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Hi all.

The collimation on my Skywatcher 127 Maksutov has slipped recently. I noticed it the other night when viewing Luna, and when I did a star test, sure enough, the airy disc was off to the top of the inside of the diffraction rings, and they are not circular any more.

The Mak has adjustment allen bolts at the rear, in push - pull style, and I downloaded the instructions on how to recollimate from here: http://www.company7.com/library/orion/Inst_makcasscollim.pdf

I followed the insturctions very carefully, using small adjustments as instructed, but could not notice it making any difference at all. After a while I started making larger adjustments, but again could not notice any difference at all (using a collimation eyepiece directly into the vis back). After a couple of hours I gave up and decided to contact the retailer I got it from and see if they had any advice.

They didn't, saying they were not experienced with collimating this style of telescope, but would contact OVL to see if it would be covered by warrenty. It's less than a year since I bought it. OVL replied by saying they did not consider it a fault and therefore would not do anything about it.

So. Who do you think I should contact about recollimating the Mak? My own efforts are not seeming to make any difference, so I wondered if I could get it done professionally - but where?

Many thanks for any ideas.

Ant :hello2:

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I was under the impression that you don't touch Mak-Cass primary mirrors. Problem here is that these scopes don't have a collimatable secondary so unless I'm wrong about the primary, you're a bit stuck.

If I'm right, then surely OVL should at least take it back for re-collimation or a replacement?

Tony..

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Well the instructions are quite correct for the scope - I've had one before and recollimated it quite successfully. The screws/bolts do what the pdf says they will do. But in this case although they are moving the view is not changing at all. Yes, he secondary is fixed and all adjustment is done by the tilt of the main mirror.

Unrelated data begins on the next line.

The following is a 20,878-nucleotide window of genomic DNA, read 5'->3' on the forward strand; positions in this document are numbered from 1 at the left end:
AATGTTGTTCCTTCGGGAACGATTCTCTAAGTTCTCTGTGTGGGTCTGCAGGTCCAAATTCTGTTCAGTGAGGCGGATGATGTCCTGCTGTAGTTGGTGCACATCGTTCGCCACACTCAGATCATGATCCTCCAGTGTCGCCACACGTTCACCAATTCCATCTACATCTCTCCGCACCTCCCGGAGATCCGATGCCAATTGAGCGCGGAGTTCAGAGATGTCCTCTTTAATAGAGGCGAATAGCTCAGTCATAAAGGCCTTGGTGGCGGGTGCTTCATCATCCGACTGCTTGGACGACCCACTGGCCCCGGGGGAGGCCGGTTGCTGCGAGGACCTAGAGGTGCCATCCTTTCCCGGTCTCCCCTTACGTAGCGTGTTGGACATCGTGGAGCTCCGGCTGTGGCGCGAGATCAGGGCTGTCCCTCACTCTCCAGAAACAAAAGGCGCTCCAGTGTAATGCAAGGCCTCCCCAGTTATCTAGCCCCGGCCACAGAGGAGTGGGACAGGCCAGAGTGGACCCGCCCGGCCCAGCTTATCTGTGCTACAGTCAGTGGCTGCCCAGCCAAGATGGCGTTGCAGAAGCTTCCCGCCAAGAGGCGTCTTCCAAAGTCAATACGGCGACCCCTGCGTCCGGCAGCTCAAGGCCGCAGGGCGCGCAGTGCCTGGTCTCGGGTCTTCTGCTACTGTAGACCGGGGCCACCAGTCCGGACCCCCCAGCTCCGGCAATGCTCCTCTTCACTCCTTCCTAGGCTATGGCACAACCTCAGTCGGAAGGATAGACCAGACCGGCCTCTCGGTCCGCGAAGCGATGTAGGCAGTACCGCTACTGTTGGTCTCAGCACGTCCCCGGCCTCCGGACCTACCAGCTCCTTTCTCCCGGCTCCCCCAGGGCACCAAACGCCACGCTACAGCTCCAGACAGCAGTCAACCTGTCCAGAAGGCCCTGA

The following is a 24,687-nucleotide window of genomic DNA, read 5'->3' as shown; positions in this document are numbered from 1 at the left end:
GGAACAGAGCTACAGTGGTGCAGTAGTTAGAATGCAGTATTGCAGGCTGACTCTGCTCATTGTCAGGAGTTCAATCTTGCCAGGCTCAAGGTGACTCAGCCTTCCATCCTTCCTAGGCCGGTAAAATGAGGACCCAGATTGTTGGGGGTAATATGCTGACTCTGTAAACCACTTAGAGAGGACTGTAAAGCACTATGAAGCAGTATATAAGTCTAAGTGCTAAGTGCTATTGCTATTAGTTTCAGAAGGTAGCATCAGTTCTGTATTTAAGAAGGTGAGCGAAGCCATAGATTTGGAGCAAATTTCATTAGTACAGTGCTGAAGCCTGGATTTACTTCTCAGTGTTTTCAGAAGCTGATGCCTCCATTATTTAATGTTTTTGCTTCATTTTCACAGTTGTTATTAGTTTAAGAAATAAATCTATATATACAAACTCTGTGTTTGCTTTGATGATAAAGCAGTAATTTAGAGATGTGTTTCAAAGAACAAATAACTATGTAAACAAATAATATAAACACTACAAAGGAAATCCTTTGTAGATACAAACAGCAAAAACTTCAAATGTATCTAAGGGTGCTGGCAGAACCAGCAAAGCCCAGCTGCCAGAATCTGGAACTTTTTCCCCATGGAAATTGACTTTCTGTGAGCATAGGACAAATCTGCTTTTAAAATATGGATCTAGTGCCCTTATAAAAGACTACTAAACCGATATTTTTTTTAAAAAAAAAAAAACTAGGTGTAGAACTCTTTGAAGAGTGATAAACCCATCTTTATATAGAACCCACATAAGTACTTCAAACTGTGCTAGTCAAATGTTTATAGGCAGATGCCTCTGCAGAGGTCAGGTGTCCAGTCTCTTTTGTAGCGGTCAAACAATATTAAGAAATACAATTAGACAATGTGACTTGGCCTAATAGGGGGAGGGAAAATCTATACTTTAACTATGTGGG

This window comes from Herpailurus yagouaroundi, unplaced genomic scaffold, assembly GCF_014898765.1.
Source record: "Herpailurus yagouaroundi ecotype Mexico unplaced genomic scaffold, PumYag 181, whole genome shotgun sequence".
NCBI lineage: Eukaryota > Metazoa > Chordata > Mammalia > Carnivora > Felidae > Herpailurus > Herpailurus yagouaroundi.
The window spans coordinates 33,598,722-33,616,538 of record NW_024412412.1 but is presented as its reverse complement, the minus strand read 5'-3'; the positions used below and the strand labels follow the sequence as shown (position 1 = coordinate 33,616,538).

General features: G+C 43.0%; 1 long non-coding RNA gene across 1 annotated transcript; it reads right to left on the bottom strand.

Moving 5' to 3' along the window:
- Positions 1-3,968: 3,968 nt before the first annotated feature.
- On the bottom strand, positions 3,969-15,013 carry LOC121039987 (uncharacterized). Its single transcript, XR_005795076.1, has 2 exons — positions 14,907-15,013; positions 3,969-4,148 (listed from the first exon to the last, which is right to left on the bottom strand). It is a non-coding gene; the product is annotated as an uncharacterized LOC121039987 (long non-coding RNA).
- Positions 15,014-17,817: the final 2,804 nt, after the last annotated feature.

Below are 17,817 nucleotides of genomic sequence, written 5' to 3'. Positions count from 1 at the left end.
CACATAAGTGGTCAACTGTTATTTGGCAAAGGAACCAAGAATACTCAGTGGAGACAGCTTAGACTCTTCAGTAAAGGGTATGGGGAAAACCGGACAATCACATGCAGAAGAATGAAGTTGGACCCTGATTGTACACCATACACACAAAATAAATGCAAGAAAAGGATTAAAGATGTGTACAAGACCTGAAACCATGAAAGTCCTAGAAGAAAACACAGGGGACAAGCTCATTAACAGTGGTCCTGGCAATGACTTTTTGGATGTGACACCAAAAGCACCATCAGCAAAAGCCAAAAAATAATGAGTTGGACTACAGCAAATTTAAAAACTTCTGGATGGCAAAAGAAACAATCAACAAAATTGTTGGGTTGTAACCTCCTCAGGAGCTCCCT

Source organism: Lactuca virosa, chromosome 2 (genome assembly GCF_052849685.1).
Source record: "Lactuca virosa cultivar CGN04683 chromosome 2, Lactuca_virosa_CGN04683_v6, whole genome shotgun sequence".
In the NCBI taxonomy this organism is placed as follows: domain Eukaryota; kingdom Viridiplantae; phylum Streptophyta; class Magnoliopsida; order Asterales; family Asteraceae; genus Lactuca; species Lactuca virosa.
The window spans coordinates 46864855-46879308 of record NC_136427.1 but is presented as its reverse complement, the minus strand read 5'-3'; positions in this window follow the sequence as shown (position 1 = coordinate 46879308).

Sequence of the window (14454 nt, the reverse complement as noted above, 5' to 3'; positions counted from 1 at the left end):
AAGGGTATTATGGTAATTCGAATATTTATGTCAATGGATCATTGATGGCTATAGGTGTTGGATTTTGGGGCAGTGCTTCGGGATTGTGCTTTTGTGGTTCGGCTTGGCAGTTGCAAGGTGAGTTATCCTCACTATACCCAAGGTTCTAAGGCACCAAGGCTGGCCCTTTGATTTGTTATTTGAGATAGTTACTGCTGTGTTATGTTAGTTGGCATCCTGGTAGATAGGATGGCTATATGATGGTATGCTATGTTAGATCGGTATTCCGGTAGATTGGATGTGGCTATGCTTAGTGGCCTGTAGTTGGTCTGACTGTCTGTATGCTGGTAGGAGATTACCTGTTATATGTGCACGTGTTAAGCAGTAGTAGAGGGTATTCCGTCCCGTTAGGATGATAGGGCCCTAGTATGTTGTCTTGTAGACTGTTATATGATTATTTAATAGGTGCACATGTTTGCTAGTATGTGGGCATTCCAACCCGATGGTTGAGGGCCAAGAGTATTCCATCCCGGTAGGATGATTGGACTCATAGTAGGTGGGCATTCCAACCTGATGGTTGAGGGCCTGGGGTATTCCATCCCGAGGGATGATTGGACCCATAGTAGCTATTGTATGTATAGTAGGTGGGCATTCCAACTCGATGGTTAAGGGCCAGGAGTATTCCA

OVL said they would not take it back as it doesn't qualify as a 'fault'. They said if it was out of collimation when I first got it they would have done so, but not now.

Ant

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The retailer I spoke to said that there was no-one at OVL who was proficient in collimation or even anything to do with scope maintenence at all. While the retailer was very experienced at scope things, in this case it was not something he had had any success with in the past so tried to pass it on to OVL. Unfortunately they are not having any of it in this case. I am disappointed in OVL's resistance, especially as it is less than a year old and although I'm following collimation instructions they are not achieving anything. Maybe something is faulty? Is there any point in approaching OVL directly do you think, or is there somebody else completely who could help?

Thanks,

Ant

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Ant,

I have the 90mm version and can confirm that the link you provided is the one I used.

So if you are sure that you are following that procedure and NOTHING is moving then there must be something wrong.

Also unless you've banged it the collimation doesn't really slip in these scopes in my experience. so perhaps what you should be asking is for is a repair.

Does the scope focus all the way back and forward to the end of it's travel?

Could the mirror have moved at all? Has a spring become misplaced behind it or something?

I just ask because clearly the collimation bolts should do SOMETHING even if it's the wrong thing.

Also consider contacting Orion (US) for info (you could pretend to have an orion one in an Email or Phone call) Just to see if they can tell you what's happening. Their customer service is much better than OV.

Luke

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Thanks Luke.

This is sort of what I was thinking - if it's not changing the view something must be wrong. I am careful not to knock it, and carry it in a padded case, but no-one is perfect so it's entirely possible it may have had a little ding. Note, when I say collimation has slipped, I am slightly perfectionist. It is certainly off, and was shown by the fact I first suspected it when viewing Luna at 225x, but some people would likely say it was not off so much!

However, now I know it's off, and can't correct it, I'm getting a little bothered about it.